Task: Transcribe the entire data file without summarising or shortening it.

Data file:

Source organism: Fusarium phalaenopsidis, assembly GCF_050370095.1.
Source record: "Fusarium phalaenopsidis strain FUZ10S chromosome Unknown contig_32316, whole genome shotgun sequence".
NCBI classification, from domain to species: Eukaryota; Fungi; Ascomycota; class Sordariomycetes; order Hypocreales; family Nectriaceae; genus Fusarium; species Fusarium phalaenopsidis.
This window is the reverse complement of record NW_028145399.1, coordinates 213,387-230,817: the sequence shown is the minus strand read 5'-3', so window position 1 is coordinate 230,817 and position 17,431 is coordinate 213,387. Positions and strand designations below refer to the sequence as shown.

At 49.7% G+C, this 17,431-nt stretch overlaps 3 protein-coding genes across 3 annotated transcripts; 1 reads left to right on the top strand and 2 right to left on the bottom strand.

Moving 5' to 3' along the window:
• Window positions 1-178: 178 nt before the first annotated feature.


Source organism: Fusarium phalaenopsidis, assembly GCF_050370095.1.
Source record: "Fusarium phalaenopsidis strain FUZ10S chromosome Unknown contig_32316, whole genome shotgun sequence".
NCBI classification, from domain to species: Eukaryota; Fungi; Ascomycota; class Sordariomycetes; order Hypocreales; family Nectriaceae; genus Fusarium; species Fusarium phalaenopsidis.
This window is the reverse complement of record NW_028145399.1, coordinates 213,387-230,817: the sequence shown is the minus strand read 5'-3', so window position 1 is coordinate 230,817 and position 17,431 is coordinate 213,387. Positions and strand designations below refer to the sequence as shown.

At 49.7% G+C, this 17,431-nt stretch overlaps 3 protein-coding genes across 3 annotated transcripts; 1 reads left to right on the top strand and 2 right to left on the bottom strand.

Moving 5' to 3' along the window:
• Window positions 1-178: 178 nt before the first annotated feature.